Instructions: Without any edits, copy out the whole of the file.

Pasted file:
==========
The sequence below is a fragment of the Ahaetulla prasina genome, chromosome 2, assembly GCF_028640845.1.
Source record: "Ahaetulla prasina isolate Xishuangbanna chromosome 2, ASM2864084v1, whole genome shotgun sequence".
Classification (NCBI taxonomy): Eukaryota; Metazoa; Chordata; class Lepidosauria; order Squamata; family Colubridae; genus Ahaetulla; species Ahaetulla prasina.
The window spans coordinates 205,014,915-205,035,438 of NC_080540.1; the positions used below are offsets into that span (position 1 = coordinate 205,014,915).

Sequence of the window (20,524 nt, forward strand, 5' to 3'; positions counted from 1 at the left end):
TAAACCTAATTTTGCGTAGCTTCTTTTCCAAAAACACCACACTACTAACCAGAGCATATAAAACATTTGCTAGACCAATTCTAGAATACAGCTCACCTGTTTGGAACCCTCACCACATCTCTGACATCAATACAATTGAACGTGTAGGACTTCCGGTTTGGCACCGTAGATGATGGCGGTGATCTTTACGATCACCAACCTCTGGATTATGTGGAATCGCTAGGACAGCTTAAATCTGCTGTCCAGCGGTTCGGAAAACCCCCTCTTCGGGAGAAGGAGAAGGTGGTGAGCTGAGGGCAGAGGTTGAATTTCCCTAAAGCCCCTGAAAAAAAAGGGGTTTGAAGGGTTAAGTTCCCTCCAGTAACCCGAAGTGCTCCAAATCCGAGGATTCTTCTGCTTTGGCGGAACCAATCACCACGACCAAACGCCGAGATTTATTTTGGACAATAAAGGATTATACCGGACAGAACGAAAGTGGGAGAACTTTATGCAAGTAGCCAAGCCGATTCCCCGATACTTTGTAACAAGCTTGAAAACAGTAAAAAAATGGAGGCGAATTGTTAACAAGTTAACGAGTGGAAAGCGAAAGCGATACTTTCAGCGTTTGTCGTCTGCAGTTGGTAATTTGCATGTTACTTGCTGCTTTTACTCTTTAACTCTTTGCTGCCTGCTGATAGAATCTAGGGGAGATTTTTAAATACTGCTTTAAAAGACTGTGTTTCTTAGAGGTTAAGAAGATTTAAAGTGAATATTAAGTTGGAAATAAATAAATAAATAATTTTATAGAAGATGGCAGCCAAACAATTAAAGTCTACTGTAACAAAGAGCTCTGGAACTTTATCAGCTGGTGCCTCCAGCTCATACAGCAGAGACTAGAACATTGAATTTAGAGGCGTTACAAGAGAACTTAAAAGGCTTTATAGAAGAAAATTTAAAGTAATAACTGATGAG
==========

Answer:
The sequence below is a fragment of the Ahaetulla prasina genome, chromosome 2, assembly GCF_028640845.1.
Source record: "Ahaetulla prasina isolate Xishuangbanna chromosome 2, ASM2864084v1, whole genome shotgun sequence".
Classification (NCBI taxonomy): Eukaryota; Metazoa; Chordata; class Lepidosauria; order Squamata; family Colubridae; genus Ahaetulla; species Ahaetulla prasina.
The window spans coordinates 205,014,915-205,035,438 of NC_080540.1; the positions used below are offsets into that span (position 1 = coordinate 205,014,915).

Sequence of the window (20,524 nt, forward strand, 5' to 3'; positions counted from 1 at the left end):
TAAACCTAATTTTGCGTAGCTTCTTTTCCAAAAACACCACACTACTAACCAGAGCATATAAAACATTTGCTAGACCAATTCTAGAATACAGCTCACCTGTTTGGAACCCTCACCACATCTCTGACATCAATACAATTGAACGTGTAGGACTTCCGGTTTGGCACCGTAGATGATGGCGGTGATCTTTACGATCACCAACCTCTGGATTATGTGGAATCGCTAGGACAGCTTAAATCTGCTGTCCAGCGGTTCGGAAAACCCCCTCTTCGGGAGAAGGAGAAGGTGGTGAGCTGAGGGCAGAGGTTGAATTTCCCTAAAGCCCCTGAAAAAAAAGGGGTTTGAAGGGTTAAGTTCCCTCCAGTAACCCGAAGTGCTCCAAATCCGAGGATTCTTCTGCTTTGGCGGAACCAATCACCACGACCAAACGCCGAGATTTATTTTGGACAATAAAGGATTATACCGGACAGAACGAAAGTGGGAGAACTTTATGCAAGTAGCCAAGCCGATTCCCCGATACTTTGTAACAAGCTTGAAAACAGTAAAAAAATGGAGGCGAATTGTTAACAAGTTAACGAGTGGAAAGCGAAAGCGATACTTTCAGCGTTTGTCGTCTGCAGTTGGTAATTTGCATGTTACTTGCTGCTTTTACTCTTTAACTCTTTGCTGCCTGCTGATAGAATCTAGGGGAGATTTTTAAATACTGCTTTAAAAGACTGTGTTTCTTAGAGGTTAAGAAGATTTAAAGTGAATATTAAGTTGGAAATAAATAAATAAATAATTTTATAGAAGATGGCAGCCAAACAATTAAAGTCTACTGTAACAAAGAGCTCTGGAACTTTATCAGCTGGTGCCTCCAGCTCATACAGCAGAGACTAGAACATTGAATTTAGAGGCGTTACAAGAGAACTTAAAAGGCTTTATAGAAGAAAATTTAAAGTAATAACTGATGAG